So Lyle takes off at break neck speed straight into a montage so awesome that is on a par with the cheesefest chase scenes from the likes of the Dukes of Hazard or Knight Rider, but this montage has one thing those shows didn’t, a guitar shredding electronic score by none other than the mad maestro that wrote this craptastic adventure. Yes the uber talent that is Mike Nesmith also wrote all the music for this epic tale of epicness (seriously this dude is my gorram hero). So there is Lyle montaging through the desert with the greatest of ease, we cut back to the mysterious group of scientists and their cryptic talk of precise measurement and delicate calculations then back to Lyle, who seems to have gotten lost quite easily for an experienced rider. He consults his map and then heads of in no particular direction straight into the vicinity of the Science experiment. One blinding flash later and unbeknownst to our courageous hero we have been transported to the old west, 1877 to be exact….those dastardly Scientists!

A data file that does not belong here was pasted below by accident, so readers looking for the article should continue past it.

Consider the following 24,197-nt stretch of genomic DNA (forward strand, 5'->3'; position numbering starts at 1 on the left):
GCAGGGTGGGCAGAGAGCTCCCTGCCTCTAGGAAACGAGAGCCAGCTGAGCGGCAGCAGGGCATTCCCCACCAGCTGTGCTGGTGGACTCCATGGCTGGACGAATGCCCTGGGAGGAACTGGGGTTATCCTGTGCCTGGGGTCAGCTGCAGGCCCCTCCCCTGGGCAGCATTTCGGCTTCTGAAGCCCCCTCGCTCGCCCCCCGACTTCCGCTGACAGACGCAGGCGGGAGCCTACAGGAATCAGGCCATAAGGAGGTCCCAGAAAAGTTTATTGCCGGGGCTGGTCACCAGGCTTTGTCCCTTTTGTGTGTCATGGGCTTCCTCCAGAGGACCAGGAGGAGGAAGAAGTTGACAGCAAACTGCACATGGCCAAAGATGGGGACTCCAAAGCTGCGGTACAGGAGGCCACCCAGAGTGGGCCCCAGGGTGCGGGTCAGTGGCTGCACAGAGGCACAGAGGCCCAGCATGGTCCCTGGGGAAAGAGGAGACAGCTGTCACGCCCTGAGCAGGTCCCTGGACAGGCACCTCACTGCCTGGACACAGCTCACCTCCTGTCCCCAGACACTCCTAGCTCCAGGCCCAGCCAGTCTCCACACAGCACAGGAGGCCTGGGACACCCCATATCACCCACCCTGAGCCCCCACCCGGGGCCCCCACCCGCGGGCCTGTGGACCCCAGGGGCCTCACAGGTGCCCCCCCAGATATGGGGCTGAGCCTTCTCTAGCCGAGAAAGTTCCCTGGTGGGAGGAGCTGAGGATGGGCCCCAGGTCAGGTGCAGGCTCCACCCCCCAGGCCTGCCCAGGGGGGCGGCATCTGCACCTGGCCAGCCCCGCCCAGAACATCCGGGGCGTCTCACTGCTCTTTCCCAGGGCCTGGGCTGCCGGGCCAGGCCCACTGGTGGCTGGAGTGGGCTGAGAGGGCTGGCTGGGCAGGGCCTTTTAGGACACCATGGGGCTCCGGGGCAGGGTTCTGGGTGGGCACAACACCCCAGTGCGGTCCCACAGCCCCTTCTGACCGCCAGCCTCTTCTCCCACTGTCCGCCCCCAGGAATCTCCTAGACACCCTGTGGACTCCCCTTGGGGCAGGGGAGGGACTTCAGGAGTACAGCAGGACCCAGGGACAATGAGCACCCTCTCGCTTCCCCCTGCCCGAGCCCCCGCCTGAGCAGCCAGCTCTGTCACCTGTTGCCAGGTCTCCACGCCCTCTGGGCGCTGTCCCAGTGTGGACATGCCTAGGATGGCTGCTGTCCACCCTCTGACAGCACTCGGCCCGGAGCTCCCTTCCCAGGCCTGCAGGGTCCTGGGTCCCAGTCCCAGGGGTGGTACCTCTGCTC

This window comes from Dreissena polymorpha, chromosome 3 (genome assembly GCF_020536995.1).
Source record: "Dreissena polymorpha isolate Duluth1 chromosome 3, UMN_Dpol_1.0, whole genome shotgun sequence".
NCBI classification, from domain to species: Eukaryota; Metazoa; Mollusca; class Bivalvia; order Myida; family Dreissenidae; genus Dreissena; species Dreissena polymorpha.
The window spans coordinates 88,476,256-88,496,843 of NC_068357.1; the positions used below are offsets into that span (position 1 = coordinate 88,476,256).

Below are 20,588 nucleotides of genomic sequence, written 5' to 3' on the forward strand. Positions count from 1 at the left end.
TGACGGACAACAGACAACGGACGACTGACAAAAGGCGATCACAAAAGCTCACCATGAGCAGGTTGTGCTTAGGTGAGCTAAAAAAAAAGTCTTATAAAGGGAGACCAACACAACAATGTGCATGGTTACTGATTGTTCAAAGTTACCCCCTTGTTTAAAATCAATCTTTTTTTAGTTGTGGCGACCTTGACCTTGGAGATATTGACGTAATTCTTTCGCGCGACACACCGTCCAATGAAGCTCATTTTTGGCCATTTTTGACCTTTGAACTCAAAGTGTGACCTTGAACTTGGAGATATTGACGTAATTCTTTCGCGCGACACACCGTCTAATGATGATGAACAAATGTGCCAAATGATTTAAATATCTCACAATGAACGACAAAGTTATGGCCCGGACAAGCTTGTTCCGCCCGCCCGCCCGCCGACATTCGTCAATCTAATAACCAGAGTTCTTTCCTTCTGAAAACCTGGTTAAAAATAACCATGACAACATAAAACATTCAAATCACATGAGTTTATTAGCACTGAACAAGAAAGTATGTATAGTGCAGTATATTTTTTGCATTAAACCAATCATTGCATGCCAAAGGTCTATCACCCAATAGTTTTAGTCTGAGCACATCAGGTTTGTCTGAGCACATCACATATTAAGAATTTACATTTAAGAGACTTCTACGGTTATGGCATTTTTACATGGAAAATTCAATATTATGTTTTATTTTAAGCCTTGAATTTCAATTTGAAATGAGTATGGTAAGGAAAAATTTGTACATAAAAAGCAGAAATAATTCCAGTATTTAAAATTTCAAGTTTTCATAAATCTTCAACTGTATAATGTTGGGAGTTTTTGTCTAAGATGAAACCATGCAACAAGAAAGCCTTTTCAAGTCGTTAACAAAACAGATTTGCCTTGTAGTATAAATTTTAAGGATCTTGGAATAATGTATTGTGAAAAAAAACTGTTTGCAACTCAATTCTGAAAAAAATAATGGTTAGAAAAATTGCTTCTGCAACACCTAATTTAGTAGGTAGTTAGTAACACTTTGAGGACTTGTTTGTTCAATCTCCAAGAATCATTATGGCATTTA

So that is the opening of the film, I will not spoil the rest of the film just in case you lovely folks wish to go out and experience its beauty for yourselves. We are all set for a rollicking ride of what is pretty much a retelling of a Connecticut Yankee in King Arthur’s Court, albeit this time round it’s a Dirt bike rider in Mexican mission, but what started out like a fun filled romp was about to take a few turns towards the dark side passing through WTF-town before eventually arriving at Crazy Ville for the finale. I don’t know if this was meant to be a slightly messed up story but it certainly plays out like one.
Lyle’s adventure through time and madness sees him cross paths with the three stooges of Cowboy villains, a Sexy and mysterious Woman who is the lone protector of a holy mission and a gun toting nymphomaniac with a mysterious secret that could alter Lyle’s very existence and, two Texas rangers who start off normal and then turn into ninja wire wielding maniacs, this all leads to a finale so mind-bendingly mental that you’ll think you’re actually having a bit of an embolism. 80s time travel cheese has never been this much fun.
Timerider: The Adventure of Lyle Swann is available to order on Blu Ray now.
[Words, Wayne Talbot]